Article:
Ecuador has about 134 different species of hummingbirds. Compared to 1 in Maine and 0 in England, this is really quite overwhelming. They are not good at staying still for photos, and they are also not easy to identify, but the variety is astonishing. I have been completely unable to exercise self-control and limit my number of photos, so stop when you get bored.
Different shaped beaks to fit into specifically-shaped flowers:
with whip-like tongues:
or tails that Isadora Duncan would envy, like these:
Some have fluffy pompoms round their ankles.
They are also very territorial and engage in frequent spats:
And most of them are iridescently glorious, with what is called “structural color”. The iridescent colors “are the result of the refraction of incident light caused by the microscopic structure of the feather barbules. The refraction works like a prism, splitting the light into rich, component colors. As the viewing angle changes, the refracted light becomes visible in a glowing, shimmering iridescent display.” (Cornell University All About Birds website). If the light angle is wrong, the feathers just look black.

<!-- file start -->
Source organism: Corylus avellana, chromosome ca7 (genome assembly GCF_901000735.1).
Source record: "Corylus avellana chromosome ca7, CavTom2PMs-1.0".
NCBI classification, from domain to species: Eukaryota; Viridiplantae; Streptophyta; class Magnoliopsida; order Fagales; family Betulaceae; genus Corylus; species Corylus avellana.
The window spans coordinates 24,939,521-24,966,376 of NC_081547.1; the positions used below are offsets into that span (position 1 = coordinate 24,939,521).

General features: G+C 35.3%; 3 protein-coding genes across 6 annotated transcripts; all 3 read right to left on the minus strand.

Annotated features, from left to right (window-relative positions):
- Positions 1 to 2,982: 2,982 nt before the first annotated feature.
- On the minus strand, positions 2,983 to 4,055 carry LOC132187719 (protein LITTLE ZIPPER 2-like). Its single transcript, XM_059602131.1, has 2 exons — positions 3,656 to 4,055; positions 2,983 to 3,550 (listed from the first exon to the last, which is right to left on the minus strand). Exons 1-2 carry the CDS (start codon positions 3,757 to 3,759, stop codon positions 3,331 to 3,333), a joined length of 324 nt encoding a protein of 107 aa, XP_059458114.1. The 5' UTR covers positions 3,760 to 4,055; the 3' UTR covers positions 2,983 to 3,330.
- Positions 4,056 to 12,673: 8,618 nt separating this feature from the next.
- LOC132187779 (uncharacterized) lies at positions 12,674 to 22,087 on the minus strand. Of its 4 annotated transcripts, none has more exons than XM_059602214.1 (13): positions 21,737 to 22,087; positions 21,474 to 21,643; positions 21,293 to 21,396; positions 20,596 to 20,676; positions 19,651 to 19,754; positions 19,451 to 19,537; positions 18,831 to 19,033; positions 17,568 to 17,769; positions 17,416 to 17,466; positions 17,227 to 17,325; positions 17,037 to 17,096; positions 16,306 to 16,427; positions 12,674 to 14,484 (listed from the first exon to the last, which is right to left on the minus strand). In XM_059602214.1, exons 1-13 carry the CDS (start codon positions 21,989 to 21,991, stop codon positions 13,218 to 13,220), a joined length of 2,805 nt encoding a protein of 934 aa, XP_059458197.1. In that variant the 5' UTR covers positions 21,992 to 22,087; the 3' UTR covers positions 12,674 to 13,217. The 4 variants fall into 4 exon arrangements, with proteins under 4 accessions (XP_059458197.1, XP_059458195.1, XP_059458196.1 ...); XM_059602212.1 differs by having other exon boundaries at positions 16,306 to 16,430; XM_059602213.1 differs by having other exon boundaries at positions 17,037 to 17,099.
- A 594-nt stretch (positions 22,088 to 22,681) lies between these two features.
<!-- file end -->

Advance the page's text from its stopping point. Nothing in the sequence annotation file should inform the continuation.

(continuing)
PS: My title today is a line from Emily Dickinson’s poem, The Hummingbird.
…A route of evanescence
With a revolving wheel;
A resonance of emerald,
A rush of cochineal;..
PPS: If you are interested in their behavior, this recent article calls hummingbirds “bees with feathers”, and argues for treating them as an example of convergent evolution: